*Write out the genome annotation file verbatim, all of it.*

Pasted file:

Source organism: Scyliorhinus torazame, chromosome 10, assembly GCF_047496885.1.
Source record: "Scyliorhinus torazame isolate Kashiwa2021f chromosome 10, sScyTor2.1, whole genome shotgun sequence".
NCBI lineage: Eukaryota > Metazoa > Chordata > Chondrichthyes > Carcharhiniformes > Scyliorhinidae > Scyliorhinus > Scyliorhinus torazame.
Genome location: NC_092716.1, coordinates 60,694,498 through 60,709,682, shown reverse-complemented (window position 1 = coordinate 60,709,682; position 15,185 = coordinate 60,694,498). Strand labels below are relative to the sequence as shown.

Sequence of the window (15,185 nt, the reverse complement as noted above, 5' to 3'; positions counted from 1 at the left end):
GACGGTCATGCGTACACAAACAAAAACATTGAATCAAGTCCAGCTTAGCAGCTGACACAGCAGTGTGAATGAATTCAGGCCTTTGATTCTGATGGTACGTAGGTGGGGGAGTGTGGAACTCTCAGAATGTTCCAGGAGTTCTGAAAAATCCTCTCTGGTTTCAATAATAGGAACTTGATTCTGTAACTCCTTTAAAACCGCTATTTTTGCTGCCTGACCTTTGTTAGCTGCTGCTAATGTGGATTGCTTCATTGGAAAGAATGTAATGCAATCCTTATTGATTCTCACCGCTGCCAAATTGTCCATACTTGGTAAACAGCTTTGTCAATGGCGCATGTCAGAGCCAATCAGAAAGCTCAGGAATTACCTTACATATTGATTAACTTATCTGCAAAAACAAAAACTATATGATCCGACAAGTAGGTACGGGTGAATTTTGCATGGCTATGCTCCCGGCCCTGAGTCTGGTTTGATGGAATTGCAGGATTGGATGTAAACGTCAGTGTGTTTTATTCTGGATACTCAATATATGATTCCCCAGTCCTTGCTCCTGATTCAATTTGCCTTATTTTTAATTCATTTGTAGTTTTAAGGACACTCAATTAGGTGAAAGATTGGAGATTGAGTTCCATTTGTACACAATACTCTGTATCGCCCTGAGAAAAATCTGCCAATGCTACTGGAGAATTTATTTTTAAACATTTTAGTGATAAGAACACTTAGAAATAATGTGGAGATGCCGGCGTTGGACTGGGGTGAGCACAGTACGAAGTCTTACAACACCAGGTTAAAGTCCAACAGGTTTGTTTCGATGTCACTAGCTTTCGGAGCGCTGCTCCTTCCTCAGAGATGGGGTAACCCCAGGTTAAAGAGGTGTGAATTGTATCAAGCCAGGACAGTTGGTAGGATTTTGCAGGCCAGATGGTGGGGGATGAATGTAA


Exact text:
Source organism: Scyliorhinus torazame, chromosome 10, assembly GCF_047496885.1.
Source record: "Scyliorhinus torazame isolate Kashiwa2021f chromosome 10, sScyTor2.1, whole genome shotgun sequence".
NCBI lineage: Eukaryota > Metazoa > Chordata > Chondrichthyes > Carcharhiniformes > Scyliorhinidae > Scyliorhinus > Scyliorhinus torazame.
Genome location: NC_092716.1, coordinates 60,694,498 through 60,709,682, shown reverse-complemented (window position 1 = coordinate 60,709,682; position 15,185 = coordinate 60,694,498). Strand labels below are relative to the sequence as shown.

Sequence of the window (15,185 nt, the reverse complement as noted above, 5' to 3'; positions counted from 1 at the left end):
GACGGTCATGCGTACACAAACAAAAACATTGAATCAAGTCCAGCTTAGCAGCTGACACAGCAGTGTGAATGAATTCAGGCCTTTGATTCTGATGGTACGTAGGTGGGGGAGTGTGGAACTCTCAGAATGTTCCAGGAGTTCTGAAAAATCCTCTCTGGTTTCAATAATAGGAACTTGATTCTGTAACTCCTTTAAAACCGCTATTTTTGCTGCCTGACCTTTGTTAGCTGCTGCTAATGTGGATTGCTTCATTGGAAAGAATGTAATGCAATCCTTATTGATTCTCACCGCTGCCAAATTGTCCATACTTGGTAAACAGCTTTGTCAATGGCGCATGTCAGAGCCAATCAGAAAGCTCAGGAATTACCTTACATATTGATTAACTTATCTGCAAAAACAAAAACTATATGATCCGACAAGTAGGTACGGGTGAATTTTGCATGGCTATGCTCCCGGCCCTGAGTCTGGTTTGATGGAATTGCAGGATTGGATGTAAACGTCAGTGTGTTTTATTCTGGATACTCAATATATGATTCCCCAGTCCTTGCTCCTGATTCAATTTGCCTTATTTTTAATTCATTTGTAGTTTTAAGGACACTCAATTAGGTGAAAGATTGGAGATTGAGTTCCATTTGTACACAATACTCTGTATCGCCCTGAGAAAAATCTGCCAATGCTACTGGAGAATTTATTTTTAAACATTTTAGTGATAAGAACACTTAGAAATAATGTGGAGATGCCGGCGTTGGACTGGGGTGAGCACAGTACGAAGTCTTACAACACCAGGTTAAAGTCCAACAGGTTTGTTTCGATGTCACTAGCTTTCGGAGCGCTGCTCCTTCCTCAGAGATGGGGTAACCCCAGGTTAAAGAGGTGTGAATTGTATCAAGCCAGGACAGTTGGTAGGATTTTGCAGGCCAGATGGTGGGGGATGAATGTAA